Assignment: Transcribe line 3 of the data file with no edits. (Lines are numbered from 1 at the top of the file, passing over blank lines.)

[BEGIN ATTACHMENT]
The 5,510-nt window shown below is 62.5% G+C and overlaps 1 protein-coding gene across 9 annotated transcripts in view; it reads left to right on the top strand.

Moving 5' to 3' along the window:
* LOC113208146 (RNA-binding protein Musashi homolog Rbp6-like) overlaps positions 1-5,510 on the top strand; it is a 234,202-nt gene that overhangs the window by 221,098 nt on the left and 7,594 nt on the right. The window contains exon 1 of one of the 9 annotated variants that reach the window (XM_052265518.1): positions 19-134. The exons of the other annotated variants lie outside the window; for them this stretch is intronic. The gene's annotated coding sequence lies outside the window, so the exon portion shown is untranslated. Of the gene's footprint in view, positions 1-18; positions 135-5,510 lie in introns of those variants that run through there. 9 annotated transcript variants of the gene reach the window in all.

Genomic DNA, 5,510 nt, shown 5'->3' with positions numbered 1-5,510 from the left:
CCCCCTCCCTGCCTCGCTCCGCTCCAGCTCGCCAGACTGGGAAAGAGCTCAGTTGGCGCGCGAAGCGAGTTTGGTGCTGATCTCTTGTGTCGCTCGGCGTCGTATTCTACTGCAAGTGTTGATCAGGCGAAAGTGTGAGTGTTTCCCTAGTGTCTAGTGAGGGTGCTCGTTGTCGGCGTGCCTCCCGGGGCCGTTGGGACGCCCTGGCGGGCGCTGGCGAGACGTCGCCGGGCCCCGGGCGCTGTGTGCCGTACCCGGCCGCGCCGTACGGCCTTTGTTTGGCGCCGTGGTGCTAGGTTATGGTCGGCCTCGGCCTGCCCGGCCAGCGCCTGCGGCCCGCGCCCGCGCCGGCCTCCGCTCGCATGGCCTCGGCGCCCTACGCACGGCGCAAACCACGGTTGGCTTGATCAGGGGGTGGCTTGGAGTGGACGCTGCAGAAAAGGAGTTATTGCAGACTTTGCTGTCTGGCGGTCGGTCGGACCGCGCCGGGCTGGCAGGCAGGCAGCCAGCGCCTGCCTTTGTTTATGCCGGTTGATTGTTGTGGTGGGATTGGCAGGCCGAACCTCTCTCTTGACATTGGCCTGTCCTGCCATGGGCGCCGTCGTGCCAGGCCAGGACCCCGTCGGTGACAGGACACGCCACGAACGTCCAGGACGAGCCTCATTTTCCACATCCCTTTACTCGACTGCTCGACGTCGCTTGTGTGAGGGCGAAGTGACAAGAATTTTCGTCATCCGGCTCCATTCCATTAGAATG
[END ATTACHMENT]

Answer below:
* LOC113208146 (RNA-binding protein Musashi homolog Rbp6-like) overlaps positions 1-5,510 on the top strand; it is a 234,202-nt gene that overhangs the window by 221,098 nt on the left and 7,594 nt on the right. The window contains exon 1 of one of the 9 annotated variants that reach the window (XM_052265518.1): positions 19-134. The exons of the other annotated variants lie outside the window; for them this stretch is intronic. The gene's annotated coding sequence lies outside the window, so the exon portion shown is untranslated. Of the gene's footprint in view, positions 1-18; positions 135-5,510 lie in introns of those variants that run through there. 9 annotated transcript variants of the gene reach the window in all.